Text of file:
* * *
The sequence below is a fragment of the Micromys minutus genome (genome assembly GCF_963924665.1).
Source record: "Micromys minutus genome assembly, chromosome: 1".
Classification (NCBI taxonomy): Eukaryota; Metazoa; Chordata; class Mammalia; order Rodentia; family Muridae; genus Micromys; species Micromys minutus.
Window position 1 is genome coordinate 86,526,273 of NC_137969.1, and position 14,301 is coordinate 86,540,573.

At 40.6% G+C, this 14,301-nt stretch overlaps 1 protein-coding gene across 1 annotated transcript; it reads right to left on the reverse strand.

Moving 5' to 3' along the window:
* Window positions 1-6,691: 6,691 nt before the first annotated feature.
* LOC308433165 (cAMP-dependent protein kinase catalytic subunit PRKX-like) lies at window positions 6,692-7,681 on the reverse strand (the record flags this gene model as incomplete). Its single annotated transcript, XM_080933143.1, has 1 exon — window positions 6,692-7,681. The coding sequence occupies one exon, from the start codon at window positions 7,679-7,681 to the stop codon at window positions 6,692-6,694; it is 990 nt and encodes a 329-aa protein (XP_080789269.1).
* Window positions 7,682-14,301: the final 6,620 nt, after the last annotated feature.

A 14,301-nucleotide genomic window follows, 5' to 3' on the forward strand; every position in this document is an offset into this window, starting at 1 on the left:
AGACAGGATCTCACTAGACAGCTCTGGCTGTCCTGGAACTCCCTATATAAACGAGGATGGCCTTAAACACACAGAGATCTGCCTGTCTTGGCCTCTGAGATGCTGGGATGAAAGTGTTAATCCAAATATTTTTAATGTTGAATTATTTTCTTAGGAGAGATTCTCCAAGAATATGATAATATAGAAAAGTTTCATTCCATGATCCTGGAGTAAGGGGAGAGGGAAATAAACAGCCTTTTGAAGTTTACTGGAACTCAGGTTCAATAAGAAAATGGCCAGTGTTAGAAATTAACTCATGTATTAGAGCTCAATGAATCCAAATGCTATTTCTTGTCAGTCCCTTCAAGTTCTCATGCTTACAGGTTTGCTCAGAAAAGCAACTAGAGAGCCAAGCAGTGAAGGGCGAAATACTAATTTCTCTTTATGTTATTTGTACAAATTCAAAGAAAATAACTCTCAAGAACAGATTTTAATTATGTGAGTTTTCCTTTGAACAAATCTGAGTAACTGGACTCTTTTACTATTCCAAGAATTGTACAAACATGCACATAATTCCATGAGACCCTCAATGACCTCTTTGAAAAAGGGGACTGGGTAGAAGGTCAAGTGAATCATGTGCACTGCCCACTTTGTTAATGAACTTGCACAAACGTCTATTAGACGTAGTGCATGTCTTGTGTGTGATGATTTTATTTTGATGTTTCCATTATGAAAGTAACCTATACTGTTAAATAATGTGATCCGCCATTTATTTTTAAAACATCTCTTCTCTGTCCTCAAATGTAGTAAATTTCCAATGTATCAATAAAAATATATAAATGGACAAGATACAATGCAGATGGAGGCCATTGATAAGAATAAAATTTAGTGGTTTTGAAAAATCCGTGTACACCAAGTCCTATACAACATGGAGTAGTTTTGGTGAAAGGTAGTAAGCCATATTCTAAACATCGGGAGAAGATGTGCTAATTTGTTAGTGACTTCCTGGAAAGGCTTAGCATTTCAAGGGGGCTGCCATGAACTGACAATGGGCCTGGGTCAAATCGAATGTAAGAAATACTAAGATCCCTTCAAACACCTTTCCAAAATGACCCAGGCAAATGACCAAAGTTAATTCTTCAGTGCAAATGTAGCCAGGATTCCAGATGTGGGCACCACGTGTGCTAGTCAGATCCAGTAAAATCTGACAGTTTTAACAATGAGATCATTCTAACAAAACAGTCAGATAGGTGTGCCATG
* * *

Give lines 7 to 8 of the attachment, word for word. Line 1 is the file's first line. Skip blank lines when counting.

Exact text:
* Window positions 1-6,691: 6,691 nt before the first annotated feature.
* LOC308433165 (cAMP-dependent protein kinase catalytic subunit PRKX-like) lies at window positions 6,692-7,681 on the reverse strand (the record flags this gene model as incomplete). Its single annotated transcript, XM_080933143.1, has 1 exon — window positions 6,692-7,681. The coding sequence occupies one exon, from the start codon at window positions 7,679-7,681 to the stop codon at window positions 6,692-6,694; it is 990 nt and encodes a 329-aa protein (XP_080789269.1).